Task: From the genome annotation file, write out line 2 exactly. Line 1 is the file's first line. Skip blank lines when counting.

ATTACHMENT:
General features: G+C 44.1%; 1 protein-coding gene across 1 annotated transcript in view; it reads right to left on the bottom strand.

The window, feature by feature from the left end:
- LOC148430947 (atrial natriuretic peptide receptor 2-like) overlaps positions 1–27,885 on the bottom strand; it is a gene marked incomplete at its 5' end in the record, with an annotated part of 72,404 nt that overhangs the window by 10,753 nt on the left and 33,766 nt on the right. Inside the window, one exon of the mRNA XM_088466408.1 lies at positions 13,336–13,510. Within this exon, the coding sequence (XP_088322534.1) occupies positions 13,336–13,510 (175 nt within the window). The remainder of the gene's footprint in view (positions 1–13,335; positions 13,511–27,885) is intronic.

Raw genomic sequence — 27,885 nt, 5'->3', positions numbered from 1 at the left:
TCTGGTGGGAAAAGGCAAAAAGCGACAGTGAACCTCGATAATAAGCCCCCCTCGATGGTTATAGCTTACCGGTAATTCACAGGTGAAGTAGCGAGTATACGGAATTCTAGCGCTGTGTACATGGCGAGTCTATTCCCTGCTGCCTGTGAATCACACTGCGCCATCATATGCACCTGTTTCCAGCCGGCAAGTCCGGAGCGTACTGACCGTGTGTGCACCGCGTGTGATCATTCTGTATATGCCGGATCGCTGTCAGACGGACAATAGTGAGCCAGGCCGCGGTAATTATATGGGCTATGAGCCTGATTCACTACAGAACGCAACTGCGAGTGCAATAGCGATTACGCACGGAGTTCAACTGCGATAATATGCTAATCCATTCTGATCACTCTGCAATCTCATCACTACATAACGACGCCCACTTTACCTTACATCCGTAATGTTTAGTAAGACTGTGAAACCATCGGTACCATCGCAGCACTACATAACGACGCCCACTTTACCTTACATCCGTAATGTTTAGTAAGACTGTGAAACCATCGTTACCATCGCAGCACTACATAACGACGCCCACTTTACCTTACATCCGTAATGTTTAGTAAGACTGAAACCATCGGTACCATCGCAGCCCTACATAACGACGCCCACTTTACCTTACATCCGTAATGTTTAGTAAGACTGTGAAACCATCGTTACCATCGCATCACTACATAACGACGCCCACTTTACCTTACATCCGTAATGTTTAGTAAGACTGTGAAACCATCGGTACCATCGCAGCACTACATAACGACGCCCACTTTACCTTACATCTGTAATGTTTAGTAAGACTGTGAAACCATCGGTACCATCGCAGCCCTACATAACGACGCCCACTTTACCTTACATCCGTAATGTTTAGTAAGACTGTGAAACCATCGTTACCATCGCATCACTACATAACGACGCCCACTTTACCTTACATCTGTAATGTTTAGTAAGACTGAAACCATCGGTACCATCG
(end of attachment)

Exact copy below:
The window, feature by feature from the left end: